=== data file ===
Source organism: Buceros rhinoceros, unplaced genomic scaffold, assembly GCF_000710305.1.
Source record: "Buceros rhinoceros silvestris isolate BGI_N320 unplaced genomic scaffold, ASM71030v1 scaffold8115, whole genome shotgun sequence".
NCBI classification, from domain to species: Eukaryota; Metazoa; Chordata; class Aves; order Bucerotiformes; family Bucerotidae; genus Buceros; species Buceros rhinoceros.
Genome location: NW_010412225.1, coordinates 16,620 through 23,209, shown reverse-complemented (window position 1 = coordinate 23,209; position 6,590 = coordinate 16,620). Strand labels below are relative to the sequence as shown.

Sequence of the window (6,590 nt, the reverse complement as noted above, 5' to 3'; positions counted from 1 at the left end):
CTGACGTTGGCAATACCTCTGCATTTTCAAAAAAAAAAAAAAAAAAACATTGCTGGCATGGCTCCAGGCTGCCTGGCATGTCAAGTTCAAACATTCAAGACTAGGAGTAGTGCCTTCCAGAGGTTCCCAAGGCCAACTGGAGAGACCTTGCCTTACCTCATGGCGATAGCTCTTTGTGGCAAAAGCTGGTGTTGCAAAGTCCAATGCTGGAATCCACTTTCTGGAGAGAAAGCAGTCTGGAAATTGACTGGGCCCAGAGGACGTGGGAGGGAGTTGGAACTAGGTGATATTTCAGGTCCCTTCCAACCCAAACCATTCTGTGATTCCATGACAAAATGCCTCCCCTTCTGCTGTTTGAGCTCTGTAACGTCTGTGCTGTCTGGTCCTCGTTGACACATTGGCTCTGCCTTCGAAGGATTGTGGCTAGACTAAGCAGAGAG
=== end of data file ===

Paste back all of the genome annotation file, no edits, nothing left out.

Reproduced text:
Source organism: Buceros rhinoceros, unplaced genomic scaffold, assembly GCF_000710305.1.
Source record: "Buceros rhinoceros silvestris isolate BGI_N320 unplaced genomic scaffold, ASM71030v1 scaffold8115, whole genome shotgun sequence".
NCBI classification, from domain to species: Eukaryota; Metazoa; Chordata; class Aves; order Bucerotiformes; family Bucerotidae; genus Buceros; species Buceros rhinoceros.
Genome location: NW_010412225.1, coordinates 16,620 through 23,209, shown reverse-complemented (window position 1 = coordinate 23,209; position 6,590 = coordinate 16,620). Strand labels below are relative to the sequence as shown.

Sequence of the window (6,590 nt, the reverse complement as noted above, 5' to 3'; positions counted from 1 at the left end):
CTGACGTTGGCAATACCTCTGCATTTTCAAAAAAAAAAAAAAAAAAACATTGCTGGCATGGCTCCAGGCTGCCTGGCATGTCAAGTTCAAACATTCAAGACTAGGAGTAGTGCCTTCCAGAGGTTCCCAAGGCCAACTGGAGAGACCTTGCCTTACCTCATGGCGATAGCTCTTTGTGGCAAAAGCTGGTGTTGCAAAGTCCAATGCTGGAATCCACTTTCTGGAGAGAAAGCAGTCTGGAAATTGACTGGGCCCAGAGGACGTGGGAGGGAGTTGGAACTAGGTGATATTTCAGGTCCCTTCCAACCCAAACCATTCTGTGATTCCATGACAAAATGCCTCCCCTTCTGCTGTTTGAGCTCTGTAACGTCTGTGCTGTCTGGTCCTCGTTGACACATTGGCTCTGCCTTCGAAGGATTGTGGCTAGACTAAGCAGAGAG